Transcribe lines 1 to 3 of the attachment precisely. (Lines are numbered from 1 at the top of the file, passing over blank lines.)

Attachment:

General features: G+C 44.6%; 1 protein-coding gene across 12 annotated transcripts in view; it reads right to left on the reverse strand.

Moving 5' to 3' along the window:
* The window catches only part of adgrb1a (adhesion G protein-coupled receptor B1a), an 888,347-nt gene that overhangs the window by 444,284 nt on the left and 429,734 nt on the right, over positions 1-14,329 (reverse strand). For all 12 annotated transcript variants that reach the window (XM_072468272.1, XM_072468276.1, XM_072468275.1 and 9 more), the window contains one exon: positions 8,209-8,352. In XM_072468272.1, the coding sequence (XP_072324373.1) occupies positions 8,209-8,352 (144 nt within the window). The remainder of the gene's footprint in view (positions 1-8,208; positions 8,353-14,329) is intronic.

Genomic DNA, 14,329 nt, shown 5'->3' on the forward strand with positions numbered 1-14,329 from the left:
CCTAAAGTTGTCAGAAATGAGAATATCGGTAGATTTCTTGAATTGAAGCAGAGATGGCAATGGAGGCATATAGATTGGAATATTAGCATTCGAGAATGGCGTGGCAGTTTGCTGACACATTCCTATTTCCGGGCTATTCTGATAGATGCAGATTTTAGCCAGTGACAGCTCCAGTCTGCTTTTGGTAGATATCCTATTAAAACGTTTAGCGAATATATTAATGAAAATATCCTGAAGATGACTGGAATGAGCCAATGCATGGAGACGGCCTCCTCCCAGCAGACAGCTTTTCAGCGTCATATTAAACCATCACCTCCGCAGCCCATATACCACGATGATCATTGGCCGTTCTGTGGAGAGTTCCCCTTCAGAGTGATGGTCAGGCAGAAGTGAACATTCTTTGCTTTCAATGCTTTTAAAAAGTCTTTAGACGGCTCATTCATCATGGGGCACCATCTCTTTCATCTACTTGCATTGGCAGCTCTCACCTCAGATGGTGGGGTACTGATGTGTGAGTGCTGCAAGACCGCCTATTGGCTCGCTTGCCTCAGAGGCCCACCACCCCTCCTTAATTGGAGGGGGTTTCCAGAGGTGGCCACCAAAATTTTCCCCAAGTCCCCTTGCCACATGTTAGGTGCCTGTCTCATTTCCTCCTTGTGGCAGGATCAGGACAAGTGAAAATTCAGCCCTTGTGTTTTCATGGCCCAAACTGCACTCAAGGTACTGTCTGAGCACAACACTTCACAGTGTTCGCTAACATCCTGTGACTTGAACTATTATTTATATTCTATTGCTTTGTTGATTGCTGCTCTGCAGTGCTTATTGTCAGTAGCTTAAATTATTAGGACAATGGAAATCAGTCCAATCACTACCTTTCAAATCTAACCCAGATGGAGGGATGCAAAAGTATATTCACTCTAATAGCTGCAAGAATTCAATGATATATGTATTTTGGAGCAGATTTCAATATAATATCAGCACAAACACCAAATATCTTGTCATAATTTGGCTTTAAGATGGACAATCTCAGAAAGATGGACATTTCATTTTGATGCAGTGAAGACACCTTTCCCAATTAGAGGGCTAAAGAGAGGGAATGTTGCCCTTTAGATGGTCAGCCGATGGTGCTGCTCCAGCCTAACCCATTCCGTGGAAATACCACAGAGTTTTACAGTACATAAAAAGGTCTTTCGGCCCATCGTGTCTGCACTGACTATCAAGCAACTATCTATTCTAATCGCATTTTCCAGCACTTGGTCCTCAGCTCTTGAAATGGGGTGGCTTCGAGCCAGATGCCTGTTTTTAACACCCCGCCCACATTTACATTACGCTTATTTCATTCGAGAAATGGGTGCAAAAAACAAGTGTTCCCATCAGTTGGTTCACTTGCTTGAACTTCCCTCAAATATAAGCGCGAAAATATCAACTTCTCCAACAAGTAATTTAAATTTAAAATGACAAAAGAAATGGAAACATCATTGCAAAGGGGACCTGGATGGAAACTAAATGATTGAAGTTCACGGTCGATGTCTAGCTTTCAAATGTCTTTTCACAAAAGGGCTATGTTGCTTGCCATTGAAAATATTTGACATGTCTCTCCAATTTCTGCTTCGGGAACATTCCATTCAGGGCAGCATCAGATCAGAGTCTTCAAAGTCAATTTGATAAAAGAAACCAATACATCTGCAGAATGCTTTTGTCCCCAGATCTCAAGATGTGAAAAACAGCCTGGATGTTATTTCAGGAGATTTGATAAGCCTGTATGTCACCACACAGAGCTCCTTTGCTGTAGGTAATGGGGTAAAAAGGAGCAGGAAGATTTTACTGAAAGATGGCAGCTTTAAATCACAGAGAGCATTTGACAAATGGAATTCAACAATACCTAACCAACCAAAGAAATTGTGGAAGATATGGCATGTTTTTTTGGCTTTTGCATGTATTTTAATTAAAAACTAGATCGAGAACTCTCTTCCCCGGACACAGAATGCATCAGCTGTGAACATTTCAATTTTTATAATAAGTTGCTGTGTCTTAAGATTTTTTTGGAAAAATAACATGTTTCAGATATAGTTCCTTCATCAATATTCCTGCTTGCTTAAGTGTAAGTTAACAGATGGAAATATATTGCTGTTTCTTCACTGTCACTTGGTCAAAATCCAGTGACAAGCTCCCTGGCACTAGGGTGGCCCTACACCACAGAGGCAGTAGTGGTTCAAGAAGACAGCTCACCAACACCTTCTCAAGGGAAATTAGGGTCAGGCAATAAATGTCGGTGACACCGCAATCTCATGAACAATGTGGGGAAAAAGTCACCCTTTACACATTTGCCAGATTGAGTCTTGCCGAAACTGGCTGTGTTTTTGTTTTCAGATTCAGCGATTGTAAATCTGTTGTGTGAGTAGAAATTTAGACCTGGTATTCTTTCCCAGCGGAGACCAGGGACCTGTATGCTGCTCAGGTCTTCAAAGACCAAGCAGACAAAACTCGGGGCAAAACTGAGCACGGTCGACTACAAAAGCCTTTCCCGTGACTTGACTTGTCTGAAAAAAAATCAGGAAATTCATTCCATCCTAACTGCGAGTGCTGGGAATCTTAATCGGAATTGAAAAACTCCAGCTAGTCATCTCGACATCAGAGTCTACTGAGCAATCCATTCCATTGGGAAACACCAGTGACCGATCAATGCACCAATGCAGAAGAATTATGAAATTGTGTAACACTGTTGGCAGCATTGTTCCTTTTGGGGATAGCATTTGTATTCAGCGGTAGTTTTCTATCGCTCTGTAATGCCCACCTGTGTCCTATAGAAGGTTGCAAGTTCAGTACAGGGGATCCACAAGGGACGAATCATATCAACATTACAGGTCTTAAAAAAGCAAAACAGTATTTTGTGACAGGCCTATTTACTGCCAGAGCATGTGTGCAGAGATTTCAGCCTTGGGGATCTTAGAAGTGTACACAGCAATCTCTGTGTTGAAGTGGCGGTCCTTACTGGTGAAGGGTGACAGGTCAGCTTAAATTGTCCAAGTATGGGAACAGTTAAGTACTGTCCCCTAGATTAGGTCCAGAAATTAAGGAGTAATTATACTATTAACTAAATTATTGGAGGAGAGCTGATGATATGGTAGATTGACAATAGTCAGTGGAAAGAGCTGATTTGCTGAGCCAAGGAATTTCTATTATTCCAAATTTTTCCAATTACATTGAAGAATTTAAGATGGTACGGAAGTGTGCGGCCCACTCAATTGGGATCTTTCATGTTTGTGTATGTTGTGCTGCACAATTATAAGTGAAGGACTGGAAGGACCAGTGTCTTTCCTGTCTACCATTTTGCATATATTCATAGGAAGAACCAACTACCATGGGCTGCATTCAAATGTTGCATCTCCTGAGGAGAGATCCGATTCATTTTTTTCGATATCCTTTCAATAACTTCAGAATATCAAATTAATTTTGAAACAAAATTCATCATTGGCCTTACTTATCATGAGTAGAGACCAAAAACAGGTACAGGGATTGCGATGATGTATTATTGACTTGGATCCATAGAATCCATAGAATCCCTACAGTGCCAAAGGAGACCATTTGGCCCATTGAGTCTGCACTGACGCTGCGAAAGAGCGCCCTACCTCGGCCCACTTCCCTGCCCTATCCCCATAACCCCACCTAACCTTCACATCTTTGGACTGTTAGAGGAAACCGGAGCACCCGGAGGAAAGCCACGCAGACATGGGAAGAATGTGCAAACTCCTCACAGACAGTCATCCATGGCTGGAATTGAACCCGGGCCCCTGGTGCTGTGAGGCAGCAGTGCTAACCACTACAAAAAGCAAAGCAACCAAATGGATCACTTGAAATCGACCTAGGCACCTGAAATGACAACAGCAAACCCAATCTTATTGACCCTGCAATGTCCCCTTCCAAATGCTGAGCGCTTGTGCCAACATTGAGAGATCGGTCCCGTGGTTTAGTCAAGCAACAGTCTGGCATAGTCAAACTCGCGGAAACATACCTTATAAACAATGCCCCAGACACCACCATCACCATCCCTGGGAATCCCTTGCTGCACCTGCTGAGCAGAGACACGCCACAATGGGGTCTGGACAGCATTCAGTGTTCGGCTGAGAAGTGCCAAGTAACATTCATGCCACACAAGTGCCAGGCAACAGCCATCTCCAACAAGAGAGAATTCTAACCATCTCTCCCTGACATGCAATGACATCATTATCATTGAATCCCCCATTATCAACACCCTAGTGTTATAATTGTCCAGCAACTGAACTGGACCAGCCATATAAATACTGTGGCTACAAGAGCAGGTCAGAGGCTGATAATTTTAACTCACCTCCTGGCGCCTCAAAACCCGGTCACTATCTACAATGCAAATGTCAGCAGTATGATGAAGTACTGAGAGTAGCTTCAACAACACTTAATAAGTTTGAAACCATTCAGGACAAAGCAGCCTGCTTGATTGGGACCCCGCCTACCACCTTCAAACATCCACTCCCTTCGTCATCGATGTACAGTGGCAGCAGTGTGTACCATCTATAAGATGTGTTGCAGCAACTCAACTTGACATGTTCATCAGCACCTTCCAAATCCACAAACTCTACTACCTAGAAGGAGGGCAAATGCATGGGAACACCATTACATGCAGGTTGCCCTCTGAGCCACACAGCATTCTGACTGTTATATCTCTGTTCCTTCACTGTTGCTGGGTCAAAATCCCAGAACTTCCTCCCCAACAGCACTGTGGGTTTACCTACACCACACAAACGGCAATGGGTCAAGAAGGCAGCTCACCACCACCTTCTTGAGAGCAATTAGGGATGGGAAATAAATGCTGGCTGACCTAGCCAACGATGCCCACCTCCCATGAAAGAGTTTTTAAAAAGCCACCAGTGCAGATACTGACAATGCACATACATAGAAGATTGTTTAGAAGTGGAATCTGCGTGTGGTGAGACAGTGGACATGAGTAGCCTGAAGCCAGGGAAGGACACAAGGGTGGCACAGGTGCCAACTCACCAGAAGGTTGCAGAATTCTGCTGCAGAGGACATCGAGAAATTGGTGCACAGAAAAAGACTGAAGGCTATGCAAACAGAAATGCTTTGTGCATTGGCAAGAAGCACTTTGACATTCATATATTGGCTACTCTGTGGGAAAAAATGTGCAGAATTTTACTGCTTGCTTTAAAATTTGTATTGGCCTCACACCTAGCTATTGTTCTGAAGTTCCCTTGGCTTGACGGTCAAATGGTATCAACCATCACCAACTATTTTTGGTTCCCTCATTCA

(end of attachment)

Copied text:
General features: G+C 44.6%; 1 protein-coding gene across 12 annotated transcripts in view; it reads right to left on the reverse strand.

Moving 5' to 3' along the window:
* The window catches only part of adgrb1a (adhesion G protein-coupled receptor B1a), an 888,347-nt gene that overhangs the window by 444,284 nt on the left and 429,734 nt on the right, over positions 1-14,329 (reverse strand). For all 12 annotated transcript variants that reach the window (XM_072468272.1, XM_072468276.1, XM_072468275.1 and 9 more), the window contains one exon: positions 8,209-8,352. In XM_072468272.1, the coding sequence (XP_072324373.1) occupies positions 8,209-8,352 (144 nt within the window). The remainder of the gene's footprint in view (positions 1-8,208; positions 8,353-14,329) is intronic.